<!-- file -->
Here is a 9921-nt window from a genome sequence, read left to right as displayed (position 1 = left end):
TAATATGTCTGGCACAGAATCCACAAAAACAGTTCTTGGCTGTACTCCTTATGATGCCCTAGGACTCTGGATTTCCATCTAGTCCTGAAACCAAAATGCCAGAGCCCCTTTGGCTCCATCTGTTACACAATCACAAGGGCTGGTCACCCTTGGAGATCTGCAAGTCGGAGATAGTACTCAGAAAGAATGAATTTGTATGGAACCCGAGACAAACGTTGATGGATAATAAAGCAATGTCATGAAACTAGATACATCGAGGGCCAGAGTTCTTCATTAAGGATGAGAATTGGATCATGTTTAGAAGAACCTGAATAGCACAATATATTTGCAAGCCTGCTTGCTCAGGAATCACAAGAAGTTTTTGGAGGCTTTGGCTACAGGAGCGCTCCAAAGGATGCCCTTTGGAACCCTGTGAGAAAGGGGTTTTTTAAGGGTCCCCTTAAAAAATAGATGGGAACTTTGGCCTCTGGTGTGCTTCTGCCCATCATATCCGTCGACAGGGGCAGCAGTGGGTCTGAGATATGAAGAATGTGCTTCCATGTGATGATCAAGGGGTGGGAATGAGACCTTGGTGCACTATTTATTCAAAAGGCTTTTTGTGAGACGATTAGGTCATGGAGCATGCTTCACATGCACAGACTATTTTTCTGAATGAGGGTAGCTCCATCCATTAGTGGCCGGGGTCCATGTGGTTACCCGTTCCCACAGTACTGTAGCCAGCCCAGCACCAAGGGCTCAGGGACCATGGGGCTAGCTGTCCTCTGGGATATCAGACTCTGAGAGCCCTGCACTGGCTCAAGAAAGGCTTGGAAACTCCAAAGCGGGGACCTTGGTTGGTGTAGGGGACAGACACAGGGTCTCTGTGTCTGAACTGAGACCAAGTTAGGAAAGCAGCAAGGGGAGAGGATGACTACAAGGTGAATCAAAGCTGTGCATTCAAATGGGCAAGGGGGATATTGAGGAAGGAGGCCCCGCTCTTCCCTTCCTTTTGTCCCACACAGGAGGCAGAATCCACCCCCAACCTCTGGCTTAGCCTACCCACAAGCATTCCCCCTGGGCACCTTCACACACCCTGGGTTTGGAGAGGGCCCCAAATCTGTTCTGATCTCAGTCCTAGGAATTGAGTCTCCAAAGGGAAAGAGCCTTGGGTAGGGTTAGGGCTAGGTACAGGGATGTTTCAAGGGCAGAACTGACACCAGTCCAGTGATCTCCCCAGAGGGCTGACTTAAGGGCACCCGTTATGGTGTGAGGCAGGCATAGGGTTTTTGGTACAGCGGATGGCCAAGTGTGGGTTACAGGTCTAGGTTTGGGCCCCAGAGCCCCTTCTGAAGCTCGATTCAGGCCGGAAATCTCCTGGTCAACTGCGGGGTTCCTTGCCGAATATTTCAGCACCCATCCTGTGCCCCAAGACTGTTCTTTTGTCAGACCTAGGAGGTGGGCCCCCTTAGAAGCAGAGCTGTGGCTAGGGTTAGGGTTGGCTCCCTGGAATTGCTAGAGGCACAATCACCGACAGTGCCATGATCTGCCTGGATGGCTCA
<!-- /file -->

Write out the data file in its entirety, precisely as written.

Here is a 9921-nt window from a genome sequence, read left to right as displayed (position 1 = left end):
TAATATGTCTGGCACAGAATCCACAAAAACAGTTCTTGGCTGTACTCCTTATGATGCCCTAGGACTCTGGATTTCCATCTAGTCCTGAAACCAAAATGCCAGAGCCCCTTTGGCTCCATCTGTTACACAATCACAAGGGCTGGTCACCCTTGGAGATCTGCAAGTCGGAGATAGTACTCAGAAAGAATGAATTTGTATGGAACCCGAGACAAACGTTGATGGATAATAAAGCAATGTCATGAAACTAGATACATCGAGGGCCAGAGTTCTTCATTAAGGATGAGAATTGGATCATGTTTAGAAGAACCTGAATAGCACAATATATTTGCAAGCCTGCTTGCTCAGGAATCACAAGAAGTTTTTGGAGGCTTTGGCTACAGGAGCGCTCCAAAGGATGCCCTTTGGAACCCTGTGAGAAAGGGGTTTTTTAAGGGTCCCCTTAAAAAATAGATGGGAACTTTGGCCTCTGGTGTGCTTCTGCCCATCATATCCGTCGACAGGGGCAGCAGTGGGTCTGAGATATGAAGAATGTGCTTCCATGTGATGATCAAGGGGTGGGAATGAGACCTTGGTGCACTATTTATTCAAAAGGCTTTTTGTGAGACGATTAGGTCATGGAGCATGCTTCACATGCACAGACTATTTTTCTGAATGAGGGTAGCTCCATCCATTAGTGGCCGGGGTCCATGTGGTTACCCGTTCCCACAGTACTGTAGCCAGCCCAGCACCAAGGGCTCAGGGACCATGGGGCTAGCTGTCCTCTGGGATATCAGACTCTGAGAGCCCTGCACTGGCTCAAGAAAGGCTTGGAAACTCCAAAGCGGGGACCTTGGTTGGTGTAGGGGACAGACACAGGGTCTCTGTGTCTGAACTGAGACCAAGTTAGGAAAGCAGCAAGGGGAGAGGATGACTACAAGGTGAATCAAAGCTGTGCATTCAAATGGGCAAGGGGGATATTGAGGAAGGAGGCCCCGCTCTTCCCTTCCTTTTGTCCCACACAGGAGGCAGAATCCACCCCCAACCTCTGGCTTAGCCTACCCACAAGCATTCCCCCTGGGCACCTTCACACACCCTGGGTTTGGAGAGGGCCCCAAATCTGTTCTGATCTCAGTCCTAGGAATTGAGTCTCCAAAGGGAAAGAGCCTTGGGTAGGGTTAGGGCTAGGTACAGGGATGTTTCAAGGGCAGAACTGACACCAGTCCAGTGATCTCCCCAGAGGGCTGACTTAAGGGCACCCGTTATGGTGTGAGGCAGGCATAGGGTTTTTGGTACAGCGGATGGCCAAGTGTGGGTTACAGGTCTAGGTTTGGGCCCCAGAGCCCCTTCTGAAGCTCGATTCAGGCCGGAAATCTCCTGGTCAACTGCGGGGTTCCTTGCCGAATATTTCAGCACCCATCCTGTGCCCCAAGACTGTTCTTTTGTCAGACCTAGGAGGTGGGCCCCCTTAGAAGCAGAGCTGTGGCTAGGGTTAGGGTTGGCTCCCTGGAATTGCTAGAGGCACAATCACCGACAGTGCCATGATCTGCCTGGATGGCTCA